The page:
But keep in mind dilution actually sucks, it means that all this junk is going to get over everything now (if it hasn't already), and it will not stay put in one location.

So it's a extremely complex equation, and I doubt we even have computer models that could really get an accurate depiction of the actual reality going on...

But overall this means radiation levels globally will be on the increase until the source is stopped (a sharp increase on the graph), and then it will take a very long time for the materials to decay to a level where it becomes negligible, which will appear as a very broad and slow downward slope on the graph from the climax point (we have not reached climax levels yet).



posted on Aug, 8 2011 @ 11:07 AM
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Originally posted by vermonster

So, muzzle can you recommend a quality geiger counter?


The SOEKS Ecotester model in the video appears to be a really nice one, although rather expensive.

There are plenty of cheaper models but I like quality products and if I had the cash I'd probably grab one of these or something of a similar quality.

It is very nice I wish I had one.


Here is a link you may be interested in, GeigerCounters.com, they have a nice assortment to look through and if you click on any of them it leads to a page with in depth explanations and details about each one.



posted on Aug, 8 2011 @ 11:29 AM
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Originally posted by muzzleflash

Originally posted by Glassbender777
I live 2 hours to the east of OKC and it did rain on Aug 6th, but just breifly. Wonder if this radiation crap has accumulated in the atmosphere, because we have had No rain for so long now. I dont know just a thought. We have had a record number of days without rain, and a record number of days, where heat exceeded triple digits. Kinda getting scary, one little lightining strike or ciggarette thrown out the car, and boom you have forest fire.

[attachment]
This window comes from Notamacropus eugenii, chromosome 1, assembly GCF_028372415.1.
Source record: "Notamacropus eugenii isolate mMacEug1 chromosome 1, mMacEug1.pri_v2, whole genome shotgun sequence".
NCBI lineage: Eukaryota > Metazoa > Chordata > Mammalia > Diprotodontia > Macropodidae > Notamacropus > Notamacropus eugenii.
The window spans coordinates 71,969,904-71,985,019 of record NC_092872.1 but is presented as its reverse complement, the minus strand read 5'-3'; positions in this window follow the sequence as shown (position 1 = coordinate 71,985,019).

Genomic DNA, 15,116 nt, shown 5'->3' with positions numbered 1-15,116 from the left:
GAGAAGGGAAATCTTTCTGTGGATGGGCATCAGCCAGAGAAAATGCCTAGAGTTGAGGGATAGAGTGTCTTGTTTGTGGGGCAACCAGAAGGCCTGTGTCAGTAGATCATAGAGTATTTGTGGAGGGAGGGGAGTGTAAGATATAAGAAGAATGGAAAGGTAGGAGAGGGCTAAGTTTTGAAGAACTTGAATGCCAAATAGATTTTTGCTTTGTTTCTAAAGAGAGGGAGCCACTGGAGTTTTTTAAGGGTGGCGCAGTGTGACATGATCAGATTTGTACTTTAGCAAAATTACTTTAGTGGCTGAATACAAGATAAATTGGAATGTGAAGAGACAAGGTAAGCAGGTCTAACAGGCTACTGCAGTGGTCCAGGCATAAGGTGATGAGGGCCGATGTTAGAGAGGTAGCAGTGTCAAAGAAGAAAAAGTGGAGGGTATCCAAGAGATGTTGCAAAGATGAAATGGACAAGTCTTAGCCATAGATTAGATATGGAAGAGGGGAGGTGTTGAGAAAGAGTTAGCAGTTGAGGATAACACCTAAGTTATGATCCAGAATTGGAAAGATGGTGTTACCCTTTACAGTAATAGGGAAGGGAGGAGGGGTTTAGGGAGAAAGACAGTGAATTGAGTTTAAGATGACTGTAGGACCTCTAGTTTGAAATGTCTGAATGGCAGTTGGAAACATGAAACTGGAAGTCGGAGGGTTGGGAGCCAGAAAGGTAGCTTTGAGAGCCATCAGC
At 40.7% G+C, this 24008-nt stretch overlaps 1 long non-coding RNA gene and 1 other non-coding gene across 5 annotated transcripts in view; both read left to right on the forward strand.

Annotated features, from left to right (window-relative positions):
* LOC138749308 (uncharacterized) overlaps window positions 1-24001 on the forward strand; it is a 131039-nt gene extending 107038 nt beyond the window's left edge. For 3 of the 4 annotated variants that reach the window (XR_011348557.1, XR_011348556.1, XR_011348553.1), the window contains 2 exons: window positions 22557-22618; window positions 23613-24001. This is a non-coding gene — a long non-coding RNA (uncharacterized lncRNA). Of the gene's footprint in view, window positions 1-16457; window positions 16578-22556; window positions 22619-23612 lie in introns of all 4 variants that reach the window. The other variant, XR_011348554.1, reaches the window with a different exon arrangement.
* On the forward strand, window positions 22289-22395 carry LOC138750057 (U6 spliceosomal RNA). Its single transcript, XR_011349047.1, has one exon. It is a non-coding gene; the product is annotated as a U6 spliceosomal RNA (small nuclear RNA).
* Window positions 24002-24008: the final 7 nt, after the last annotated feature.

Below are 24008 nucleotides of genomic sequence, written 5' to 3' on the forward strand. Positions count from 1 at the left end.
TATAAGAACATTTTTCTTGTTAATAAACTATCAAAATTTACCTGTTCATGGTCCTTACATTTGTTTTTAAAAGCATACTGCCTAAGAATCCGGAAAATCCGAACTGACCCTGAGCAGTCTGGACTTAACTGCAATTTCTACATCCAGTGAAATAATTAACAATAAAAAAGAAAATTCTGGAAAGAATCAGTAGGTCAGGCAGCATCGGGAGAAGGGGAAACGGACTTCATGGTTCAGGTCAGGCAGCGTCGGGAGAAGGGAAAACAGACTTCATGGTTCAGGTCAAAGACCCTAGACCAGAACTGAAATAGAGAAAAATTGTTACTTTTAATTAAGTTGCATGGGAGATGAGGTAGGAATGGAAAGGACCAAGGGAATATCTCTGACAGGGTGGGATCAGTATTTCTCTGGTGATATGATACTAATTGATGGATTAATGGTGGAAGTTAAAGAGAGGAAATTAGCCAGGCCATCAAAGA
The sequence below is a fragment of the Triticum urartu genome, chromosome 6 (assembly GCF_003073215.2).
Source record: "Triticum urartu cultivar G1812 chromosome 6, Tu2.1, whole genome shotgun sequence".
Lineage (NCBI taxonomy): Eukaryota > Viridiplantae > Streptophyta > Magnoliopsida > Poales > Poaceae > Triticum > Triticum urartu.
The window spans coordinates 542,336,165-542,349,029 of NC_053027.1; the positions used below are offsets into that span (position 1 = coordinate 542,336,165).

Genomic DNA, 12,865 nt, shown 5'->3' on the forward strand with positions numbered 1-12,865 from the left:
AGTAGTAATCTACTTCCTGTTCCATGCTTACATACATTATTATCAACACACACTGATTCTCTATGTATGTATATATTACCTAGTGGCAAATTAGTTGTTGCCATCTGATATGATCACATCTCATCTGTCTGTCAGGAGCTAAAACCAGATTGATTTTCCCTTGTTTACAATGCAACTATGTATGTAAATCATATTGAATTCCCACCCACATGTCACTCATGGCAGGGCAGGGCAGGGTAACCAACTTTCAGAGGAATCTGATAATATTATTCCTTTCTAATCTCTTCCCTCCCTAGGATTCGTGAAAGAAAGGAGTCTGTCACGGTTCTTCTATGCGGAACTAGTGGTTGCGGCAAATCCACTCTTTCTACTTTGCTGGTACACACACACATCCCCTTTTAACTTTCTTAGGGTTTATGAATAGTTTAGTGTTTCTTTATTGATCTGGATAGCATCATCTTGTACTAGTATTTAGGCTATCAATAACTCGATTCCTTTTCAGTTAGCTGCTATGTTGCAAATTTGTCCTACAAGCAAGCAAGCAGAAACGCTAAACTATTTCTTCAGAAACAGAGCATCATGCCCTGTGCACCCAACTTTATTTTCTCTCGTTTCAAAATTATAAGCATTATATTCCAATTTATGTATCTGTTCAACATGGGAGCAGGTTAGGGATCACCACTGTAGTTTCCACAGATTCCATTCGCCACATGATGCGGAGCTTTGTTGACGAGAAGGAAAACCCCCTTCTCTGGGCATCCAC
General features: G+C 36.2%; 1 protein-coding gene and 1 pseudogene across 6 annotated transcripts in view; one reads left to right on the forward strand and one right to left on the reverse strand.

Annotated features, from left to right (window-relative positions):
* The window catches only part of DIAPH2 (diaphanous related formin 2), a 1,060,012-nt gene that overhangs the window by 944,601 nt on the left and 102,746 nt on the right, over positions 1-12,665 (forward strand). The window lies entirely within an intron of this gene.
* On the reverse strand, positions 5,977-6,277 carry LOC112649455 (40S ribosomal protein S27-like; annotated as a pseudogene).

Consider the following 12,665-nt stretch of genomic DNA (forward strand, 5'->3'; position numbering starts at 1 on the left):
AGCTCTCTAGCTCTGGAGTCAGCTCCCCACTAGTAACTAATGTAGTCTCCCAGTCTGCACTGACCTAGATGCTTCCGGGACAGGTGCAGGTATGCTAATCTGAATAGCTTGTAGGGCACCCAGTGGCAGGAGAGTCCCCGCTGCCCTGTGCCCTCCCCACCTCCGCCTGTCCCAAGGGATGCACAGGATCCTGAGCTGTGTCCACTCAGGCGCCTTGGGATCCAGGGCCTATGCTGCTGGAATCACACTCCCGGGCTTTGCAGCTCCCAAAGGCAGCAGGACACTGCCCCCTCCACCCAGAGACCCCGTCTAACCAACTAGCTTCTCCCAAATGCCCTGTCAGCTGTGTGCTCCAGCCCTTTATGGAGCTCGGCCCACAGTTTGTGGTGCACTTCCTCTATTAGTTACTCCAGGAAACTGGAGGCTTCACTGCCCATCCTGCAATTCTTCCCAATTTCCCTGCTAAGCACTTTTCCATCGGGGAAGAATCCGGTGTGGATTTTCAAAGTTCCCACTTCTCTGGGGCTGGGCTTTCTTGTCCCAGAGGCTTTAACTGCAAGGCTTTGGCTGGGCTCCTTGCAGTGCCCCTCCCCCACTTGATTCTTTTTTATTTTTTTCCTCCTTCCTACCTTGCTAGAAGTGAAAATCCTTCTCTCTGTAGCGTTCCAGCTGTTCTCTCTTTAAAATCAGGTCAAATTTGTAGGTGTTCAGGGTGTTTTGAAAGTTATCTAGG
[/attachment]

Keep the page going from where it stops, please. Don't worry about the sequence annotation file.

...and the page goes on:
I don't think it has accumulated really, due to the wind constantly blowing it.

What you are getting right now was not over Oklahoma a week ago. Imagine the jet stream and cloud systems, they are in constant motion.

The only actual accumulation is due to various sources (like Fukushima) continually adding more of the product into the air.

And there is a factor where it dissipates as it decays, so this lessens the impact over time. However many of the radioisotopes we are looking at take very long time periods to decay. Hundreds of years or longer in some cases, or with other isotopes it may decay within a few weeks.

Also it gets diluted which lessens the radioactivity of any given square foot.
But keep in mind dilution actually sucks, it means that all this junk is going to get over everything now (if it hasn't already), and it will not stay put in one location.

So it's a extremely complex equation, and I doubt we even have computer models that could really get an accurate depiction of the actual reality going on...